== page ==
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Japan’s central bank raised its benchmark interest rate Tuesday for the first time in 17 years, ending a longstanding policy of negative rates meant to boost the economy.

The Bank of Japan’s lending rate for overnight borrowing by banks was raised to a range of 0% to 0.1% from minus 0.1% at a policy meeting that confirmed expectations of a shift away from ultra-lax monetary policy.

It was the first rate hike since February 2007. The negative interest rate policy, combined with other measures to inject money into the economy and keep borrowing costs low, “have fulfilled their roles,” Bank of Japan Gov. Kazuo Ueda told reporters.

The bank has an inflation target of 2% that it used as a benchmark for whether Japan had finally escaped deflationary tendencies. But it had remained cautious about “normalizing” monetary policy, or ending negative borrowing rates, even after data showed inflation at about that rate in recent months.

Ueda said there was “a positive cycle” of a gradual rise of wages and prices, while stressing that monetary policy will remain easy for some time.

Although private sector banks and other financial organizations will make their own decisions about rates, he said did not foresee any drastic rises. The central bank will watch for any big moves in rates, which would cause confusion, he added.

“We made the decision because we foresaw stable and continuous 2% inflation,” he added.

Another factor supporting the shift: Japanese companies have announced relatively robust wage hikes for this year’s round of negotiations with trade unions.

Wages and profits at companies were improving, the Bank of Japan said, in releasing its latest decision, referring to “anecdotal” accounts as well as data it had gathered lately.

“Japan’s economy has recovered moderately,” it said.

Market reaction was muted as the decision had been anticipated after Japanese media reports earlier this week. Tokyo’s benchmark Nikkei 225 index gained nearly 0.7% on Tuesday, while the dollar was steady at about 150 yen.

Analysts said the bank likely won’t rush to change its overall easy lending framework and will closely monitor prices.

Harumi Taguchi, principal economist at S&P Global Market Intelligence, said she believes inflation could begin falling below 2% and wage increases may not necessarily lead to robust consumer spending if people choose to save, rather than spend.

“While the bank’s decisions will contribute to improving the functioning of financial markets, the impact on the real economy is likely to be limited,” according to analysis by S&P Global Market Intelligence.

Ueda had repeatedly said the central bank would review its negative rate and other easing measures if the 2% inflation target was met and was accompanied by wage increases.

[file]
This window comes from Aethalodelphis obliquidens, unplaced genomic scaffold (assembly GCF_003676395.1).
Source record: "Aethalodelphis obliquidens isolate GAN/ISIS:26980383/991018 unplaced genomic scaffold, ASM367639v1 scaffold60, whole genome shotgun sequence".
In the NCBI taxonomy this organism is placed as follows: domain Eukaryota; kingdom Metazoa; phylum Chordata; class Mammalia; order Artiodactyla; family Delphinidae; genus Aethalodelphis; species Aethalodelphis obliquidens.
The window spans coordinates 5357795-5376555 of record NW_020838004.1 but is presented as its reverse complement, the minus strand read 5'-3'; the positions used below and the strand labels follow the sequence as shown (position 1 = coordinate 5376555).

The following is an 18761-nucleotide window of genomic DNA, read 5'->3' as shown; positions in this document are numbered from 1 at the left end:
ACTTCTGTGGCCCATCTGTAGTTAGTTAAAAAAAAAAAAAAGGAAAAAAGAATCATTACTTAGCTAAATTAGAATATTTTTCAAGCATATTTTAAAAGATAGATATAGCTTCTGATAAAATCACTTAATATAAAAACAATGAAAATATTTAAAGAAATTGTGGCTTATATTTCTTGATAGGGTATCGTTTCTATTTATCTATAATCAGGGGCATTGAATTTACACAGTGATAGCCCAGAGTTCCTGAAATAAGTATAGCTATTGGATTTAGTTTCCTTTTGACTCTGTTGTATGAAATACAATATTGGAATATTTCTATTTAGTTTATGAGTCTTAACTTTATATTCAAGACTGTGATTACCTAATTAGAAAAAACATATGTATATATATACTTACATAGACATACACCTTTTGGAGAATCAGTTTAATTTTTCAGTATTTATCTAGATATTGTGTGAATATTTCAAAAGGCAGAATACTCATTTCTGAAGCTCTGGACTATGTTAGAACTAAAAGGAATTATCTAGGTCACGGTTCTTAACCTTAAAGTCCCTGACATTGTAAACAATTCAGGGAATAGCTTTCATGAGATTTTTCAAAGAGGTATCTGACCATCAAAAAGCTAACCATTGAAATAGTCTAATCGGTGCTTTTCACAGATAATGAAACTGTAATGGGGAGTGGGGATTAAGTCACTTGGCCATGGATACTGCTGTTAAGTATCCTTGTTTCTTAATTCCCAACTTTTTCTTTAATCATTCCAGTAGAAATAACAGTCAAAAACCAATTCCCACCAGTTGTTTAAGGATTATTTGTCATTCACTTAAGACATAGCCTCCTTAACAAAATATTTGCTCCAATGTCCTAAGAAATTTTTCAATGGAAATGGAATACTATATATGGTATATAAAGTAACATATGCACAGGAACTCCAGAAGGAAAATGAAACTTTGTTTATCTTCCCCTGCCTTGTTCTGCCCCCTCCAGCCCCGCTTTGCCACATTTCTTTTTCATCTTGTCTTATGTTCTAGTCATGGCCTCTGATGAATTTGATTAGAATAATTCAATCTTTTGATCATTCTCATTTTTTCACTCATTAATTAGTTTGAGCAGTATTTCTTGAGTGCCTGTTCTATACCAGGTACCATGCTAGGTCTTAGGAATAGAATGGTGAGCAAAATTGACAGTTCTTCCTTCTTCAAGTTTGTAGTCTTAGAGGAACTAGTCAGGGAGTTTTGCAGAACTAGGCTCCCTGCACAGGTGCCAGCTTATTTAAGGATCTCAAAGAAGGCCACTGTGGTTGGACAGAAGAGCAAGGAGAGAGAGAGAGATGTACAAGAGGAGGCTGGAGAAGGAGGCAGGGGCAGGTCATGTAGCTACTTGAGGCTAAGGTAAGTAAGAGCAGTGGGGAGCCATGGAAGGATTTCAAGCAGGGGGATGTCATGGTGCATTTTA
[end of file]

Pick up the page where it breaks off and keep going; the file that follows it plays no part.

The Japanese central bank’s policy is quite different from those of the U.S. Federal Reserve and the European Central Bank. Both have been moving to lower interest rates after rapidly raising them to clamp down on inflation.

The Bank of Japan has kept borrowing costs extremely low for many years to encourage Japanese consumers and businesses to spend and invest to help sustain stronger economic growth.

Japan recently became the world’s fourth biggest economy, slipping behind Germany in terms of its nominal gross domestic product, or GDP. The U.S. economy is the largest, followed by China, which overtook Japan over a decade ago.

BOJ officials say they want to make sure inflation is based on domestic factors that can sustain higher wages, not external ones. Analysts expect the Bank of Japan to continue to move slowly on further raising interest rates.

The ultra-lax monetary policy also included huge injections of money into the economy through purchases of Japanese government bonds and other assets. The bank said the BOJ would continue with those government bond purchases at a rate of about 6 trillion yen ($40.2 billion), and adjust quickly depending on economic trends.

But it discontinued or gave timelines for ending purchases of real estate investment trusts and other assets.

The ultra-lax monetary policy that Ueda’s predecessor, Haruhiko Kuroda, put in place more than a decade ago was designed to establish what he called a “virtuous cycle” of inflationary expectations that would lead people to spend more both because borrowing costs were low and because they feared prices would rise in the future.

That was meant to counter a spell of deflationary trends where people held back on purchases in hopes of lower prices, which led companies to invest less and to cut back on wages.

The Bank of Japan said in its assessment of the economy that the current recovery was based partly on a “materialization of pent-up demand” even as global demand has weakened.

But it noted that industrial production was stagnant, partly due to cutbacks by automakers. Housing investment was relatively weak and government spending was “more or less flat.” Ueda characterized the situation as “less than perfect.”

“Concerning risks to the outlook, there are extremely high uncertainties surrounding Japan’s economic activity and prices,” the Bank of Japan said.